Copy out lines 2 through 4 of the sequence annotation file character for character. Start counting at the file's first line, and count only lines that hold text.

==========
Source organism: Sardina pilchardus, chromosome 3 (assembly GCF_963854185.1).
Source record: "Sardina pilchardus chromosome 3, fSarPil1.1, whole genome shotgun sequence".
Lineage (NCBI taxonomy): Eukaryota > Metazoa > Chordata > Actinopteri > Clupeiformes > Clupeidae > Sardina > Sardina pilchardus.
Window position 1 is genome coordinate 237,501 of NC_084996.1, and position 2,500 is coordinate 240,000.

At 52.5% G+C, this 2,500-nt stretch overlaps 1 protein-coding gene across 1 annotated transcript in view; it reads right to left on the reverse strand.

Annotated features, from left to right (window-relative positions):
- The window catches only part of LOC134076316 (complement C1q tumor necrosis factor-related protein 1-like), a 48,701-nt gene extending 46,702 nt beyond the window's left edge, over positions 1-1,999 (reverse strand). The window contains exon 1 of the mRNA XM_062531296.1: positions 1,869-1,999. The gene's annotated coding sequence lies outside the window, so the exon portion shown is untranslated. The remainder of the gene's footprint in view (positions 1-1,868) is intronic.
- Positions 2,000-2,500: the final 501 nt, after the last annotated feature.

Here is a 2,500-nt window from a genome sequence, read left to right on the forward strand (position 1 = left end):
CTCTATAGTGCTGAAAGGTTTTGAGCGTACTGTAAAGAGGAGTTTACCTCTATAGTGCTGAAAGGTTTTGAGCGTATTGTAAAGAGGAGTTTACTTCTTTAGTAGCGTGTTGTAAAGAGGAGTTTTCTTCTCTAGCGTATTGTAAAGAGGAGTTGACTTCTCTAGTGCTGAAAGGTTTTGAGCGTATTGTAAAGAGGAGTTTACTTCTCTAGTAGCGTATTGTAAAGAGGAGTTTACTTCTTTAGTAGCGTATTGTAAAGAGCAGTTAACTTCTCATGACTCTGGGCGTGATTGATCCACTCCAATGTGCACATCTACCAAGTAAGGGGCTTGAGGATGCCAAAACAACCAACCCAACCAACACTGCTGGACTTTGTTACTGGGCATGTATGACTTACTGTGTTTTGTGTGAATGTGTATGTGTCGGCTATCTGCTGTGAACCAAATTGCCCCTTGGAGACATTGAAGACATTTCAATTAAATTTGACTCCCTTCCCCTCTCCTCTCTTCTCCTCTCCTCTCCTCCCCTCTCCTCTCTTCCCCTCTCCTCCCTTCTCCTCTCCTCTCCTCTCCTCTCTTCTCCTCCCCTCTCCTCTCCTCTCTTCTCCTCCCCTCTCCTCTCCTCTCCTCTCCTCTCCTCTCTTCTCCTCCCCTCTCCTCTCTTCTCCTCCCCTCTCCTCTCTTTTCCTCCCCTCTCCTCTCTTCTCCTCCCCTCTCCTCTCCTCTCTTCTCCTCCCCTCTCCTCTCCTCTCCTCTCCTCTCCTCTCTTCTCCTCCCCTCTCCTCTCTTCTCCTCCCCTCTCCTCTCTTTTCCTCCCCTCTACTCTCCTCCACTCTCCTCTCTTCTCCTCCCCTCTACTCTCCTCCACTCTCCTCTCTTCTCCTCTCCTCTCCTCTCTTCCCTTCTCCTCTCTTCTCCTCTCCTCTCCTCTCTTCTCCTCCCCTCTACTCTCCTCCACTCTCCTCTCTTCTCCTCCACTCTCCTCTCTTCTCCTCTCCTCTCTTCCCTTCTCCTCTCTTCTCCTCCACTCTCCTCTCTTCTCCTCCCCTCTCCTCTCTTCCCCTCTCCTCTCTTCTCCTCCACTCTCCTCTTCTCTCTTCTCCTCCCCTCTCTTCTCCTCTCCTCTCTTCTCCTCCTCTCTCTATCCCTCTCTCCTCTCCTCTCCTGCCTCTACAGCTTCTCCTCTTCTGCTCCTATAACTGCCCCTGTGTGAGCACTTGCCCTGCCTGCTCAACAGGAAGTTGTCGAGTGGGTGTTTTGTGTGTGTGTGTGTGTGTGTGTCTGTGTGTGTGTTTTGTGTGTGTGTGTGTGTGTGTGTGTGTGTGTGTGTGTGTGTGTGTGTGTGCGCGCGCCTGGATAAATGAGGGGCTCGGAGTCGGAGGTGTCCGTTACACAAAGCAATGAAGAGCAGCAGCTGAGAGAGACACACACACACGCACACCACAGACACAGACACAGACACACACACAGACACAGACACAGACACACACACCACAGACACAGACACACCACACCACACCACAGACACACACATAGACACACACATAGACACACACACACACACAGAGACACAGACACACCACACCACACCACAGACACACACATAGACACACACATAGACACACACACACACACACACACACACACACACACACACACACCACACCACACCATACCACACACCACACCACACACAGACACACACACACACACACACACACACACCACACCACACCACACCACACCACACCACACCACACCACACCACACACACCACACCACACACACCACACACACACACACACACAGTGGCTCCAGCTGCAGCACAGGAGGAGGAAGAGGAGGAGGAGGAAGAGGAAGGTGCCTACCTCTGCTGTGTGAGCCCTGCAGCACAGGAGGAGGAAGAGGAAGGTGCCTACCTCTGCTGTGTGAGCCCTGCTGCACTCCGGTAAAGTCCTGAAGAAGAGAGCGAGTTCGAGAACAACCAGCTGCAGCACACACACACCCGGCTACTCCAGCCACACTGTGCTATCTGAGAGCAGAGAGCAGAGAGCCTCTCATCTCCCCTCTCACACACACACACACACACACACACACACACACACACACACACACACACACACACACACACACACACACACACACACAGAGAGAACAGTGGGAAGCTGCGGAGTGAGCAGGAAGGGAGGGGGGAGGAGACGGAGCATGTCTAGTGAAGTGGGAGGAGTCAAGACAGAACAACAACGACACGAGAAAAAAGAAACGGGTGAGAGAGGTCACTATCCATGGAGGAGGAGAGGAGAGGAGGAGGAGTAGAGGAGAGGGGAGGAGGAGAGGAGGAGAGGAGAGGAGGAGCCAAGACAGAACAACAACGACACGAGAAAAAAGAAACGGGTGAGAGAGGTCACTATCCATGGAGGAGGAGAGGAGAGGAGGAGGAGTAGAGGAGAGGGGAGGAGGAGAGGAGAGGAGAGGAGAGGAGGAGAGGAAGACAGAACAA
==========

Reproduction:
Source record: "Sardina pilchardus chromosome 3, fSarPil1.1, whole genome shotgun sequence".
Lineage (NCBI taxonomy): Eukaryota > Metazoa > Chordata > Actinopteri > Clupeiformes > Clupeidae > Sardina > Sardina pilchardus.
Window position 1 is genome coordinate 237,501 of NC_084996.1, and position 2,500 is coordinate 240,000.